This Too Shall Pass

Born in the 6th Century BCE in India, the young prince Siddhartha Gautama was raised in a life of royal ease, shielded from the misery and cruelties of the world just beyond the palace gates and distracted by sensual pleasures and luxurious living.  But one day his fateful encounter with the real world occurred.  And there, in his own kingdom, he encountered suffering.

Ultimately, this led to his great renunciation - forsaking family, fortune and kingdom.

He studied various yogic disciplines as set forth in his Hindu tradition, he studied with various teachers and he practiced severe forms of asceticism, almost to the point of starvation.  It was this ultimate rejection of his six-grains-of-rice meal plan that led to his important middle way philosophy.

And the central, profound question that burned in Gautama was this: "How may suffering be ended?"  And he came to sit under that proverbial bodhi tree, determined not to rise from meditation until he had his answer.  And after some 49 days, he delivered his first sermon.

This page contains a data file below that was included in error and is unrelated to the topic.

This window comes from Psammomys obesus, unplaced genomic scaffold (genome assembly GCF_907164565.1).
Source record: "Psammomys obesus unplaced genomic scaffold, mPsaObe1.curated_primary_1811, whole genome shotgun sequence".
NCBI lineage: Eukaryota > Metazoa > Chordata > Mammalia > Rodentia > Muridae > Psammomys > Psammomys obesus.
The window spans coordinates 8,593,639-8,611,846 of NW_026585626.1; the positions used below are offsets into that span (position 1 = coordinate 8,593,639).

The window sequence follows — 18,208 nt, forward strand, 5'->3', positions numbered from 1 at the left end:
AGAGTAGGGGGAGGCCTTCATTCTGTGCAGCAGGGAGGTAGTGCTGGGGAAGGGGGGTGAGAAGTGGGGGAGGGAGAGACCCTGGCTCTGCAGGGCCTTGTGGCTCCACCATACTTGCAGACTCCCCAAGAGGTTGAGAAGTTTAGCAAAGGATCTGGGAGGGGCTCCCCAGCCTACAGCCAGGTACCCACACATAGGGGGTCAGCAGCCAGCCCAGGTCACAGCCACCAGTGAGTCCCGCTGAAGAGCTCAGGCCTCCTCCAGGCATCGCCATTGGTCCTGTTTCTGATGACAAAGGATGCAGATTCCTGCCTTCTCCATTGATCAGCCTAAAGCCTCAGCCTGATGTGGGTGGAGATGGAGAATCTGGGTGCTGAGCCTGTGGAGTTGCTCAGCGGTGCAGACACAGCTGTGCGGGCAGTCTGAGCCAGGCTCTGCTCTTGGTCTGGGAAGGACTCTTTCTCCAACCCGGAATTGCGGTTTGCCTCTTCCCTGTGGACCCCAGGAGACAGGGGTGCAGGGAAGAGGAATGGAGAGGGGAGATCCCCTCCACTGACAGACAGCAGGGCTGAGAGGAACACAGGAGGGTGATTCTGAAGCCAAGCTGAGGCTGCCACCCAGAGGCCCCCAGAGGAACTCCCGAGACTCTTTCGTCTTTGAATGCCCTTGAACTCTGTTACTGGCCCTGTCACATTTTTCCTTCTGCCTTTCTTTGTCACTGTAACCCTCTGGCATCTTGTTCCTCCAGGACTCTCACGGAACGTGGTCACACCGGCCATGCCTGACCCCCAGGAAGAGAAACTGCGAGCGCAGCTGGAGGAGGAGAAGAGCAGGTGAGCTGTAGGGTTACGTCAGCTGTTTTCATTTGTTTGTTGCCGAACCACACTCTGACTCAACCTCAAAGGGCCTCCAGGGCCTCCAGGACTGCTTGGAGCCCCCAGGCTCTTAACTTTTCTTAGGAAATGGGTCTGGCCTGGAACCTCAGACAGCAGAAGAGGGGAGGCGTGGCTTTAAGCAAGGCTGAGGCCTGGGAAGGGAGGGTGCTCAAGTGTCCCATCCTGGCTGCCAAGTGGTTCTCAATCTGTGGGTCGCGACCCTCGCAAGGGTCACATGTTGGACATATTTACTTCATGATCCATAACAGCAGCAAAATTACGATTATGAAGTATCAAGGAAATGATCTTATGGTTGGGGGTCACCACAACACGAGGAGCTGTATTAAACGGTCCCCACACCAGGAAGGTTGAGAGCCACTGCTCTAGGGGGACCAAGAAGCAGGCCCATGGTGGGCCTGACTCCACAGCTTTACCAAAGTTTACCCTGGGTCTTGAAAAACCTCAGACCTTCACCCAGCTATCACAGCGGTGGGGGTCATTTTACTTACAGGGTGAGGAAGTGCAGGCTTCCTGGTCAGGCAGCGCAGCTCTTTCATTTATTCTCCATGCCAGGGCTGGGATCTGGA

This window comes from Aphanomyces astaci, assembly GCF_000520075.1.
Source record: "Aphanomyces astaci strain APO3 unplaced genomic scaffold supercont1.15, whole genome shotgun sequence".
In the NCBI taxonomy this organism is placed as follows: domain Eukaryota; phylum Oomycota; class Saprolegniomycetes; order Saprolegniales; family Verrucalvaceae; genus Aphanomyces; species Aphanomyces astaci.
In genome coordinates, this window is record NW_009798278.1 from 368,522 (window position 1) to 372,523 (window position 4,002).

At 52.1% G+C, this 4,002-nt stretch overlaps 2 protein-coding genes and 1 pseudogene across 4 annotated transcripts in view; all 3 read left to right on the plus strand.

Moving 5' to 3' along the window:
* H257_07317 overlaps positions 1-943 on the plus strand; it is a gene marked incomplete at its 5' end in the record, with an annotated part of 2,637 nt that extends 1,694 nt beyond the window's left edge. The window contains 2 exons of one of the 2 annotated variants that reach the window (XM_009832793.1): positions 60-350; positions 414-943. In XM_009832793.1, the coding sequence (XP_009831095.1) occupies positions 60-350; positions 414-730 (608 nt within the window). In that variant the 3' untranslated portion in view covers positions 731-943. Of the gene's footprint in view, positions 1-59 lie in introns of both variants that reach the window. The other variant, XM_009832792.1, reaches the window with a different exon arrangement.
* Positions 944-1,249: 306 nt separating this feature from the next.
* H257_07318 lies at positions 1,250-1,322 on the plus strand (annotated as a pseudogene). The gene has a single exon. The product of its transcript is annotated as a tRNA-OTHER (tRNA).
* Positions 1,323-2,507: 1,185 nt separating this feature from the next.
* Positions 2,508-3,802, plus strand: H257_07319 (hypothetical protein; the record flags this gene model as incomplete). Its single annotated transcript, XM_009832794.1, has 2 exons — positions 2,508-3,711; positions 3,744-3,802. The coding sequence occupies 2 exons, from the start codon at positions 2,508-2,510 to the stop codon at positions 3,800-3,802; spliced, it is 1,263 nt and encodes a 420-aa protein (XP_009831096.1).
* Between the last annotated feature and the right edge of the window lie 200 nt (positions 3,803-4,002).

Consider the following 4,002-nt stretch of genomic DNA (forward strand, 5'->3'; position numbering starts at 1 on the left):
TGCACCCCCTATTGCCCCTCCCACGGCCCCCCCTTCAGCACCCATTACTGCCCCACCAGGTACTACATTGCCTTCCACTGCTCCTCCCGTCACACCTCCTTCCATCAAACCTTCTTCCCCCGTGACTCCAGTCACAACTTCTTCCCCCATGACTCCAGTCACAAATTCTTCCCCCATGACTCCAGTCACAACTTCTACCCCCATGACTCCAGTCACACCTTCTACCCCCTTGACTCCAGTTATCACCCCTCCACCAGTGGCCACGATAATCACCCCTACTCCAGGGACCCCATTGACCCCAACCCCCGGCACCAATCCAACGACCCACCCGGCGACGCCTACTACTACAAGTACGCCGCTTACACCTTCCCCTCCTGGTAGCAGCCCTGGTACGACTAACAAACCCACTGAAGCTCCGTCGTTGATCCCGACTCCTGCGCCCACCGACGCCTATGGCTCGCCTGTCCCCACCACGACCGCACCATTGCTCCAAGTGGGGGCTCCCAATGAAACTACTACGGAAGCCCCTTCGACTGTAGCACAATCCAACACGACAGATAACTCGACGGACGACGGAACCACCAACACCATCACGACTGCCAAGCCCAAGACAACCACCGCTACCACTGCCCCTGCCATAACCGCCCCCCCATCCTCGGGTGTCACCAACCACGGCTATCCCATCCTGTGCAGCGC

And in his Four Noble Truths, Siddhartha Gautama, now the Buddha or the awakened one, identified the symptoms, established a diagnosis and assigned a prescription.  He’s often been likened to a medical doctor.

He continued to wander and teach for some forty-five years, until his death from dysentery.  His final act was to offer words of gratitude to the server whose meal opened the gates to his nirvana.

Buddhism is considered a religion, a philosophy, a way of life, any or all three.  It’s completely unconcerned with labels such as Christian, Jew or Hindu.  So much so that a common saying describes the normative Chinese as wearing a Confucian hat, Taoist robes and Buddhist sandals.

Buddhism teaches that all solutions are to be discovered within.  That Buddhahood, although not necessarily easy to achieve, is available to everyone; that there have been, and will be, many Buddhas.  And it begs the question: why does normative Christianity so resist its counterpart - that Christhood, although not necessarily easy to achieve, is available to everyone?  That, indeed, humanity might do these and greater things?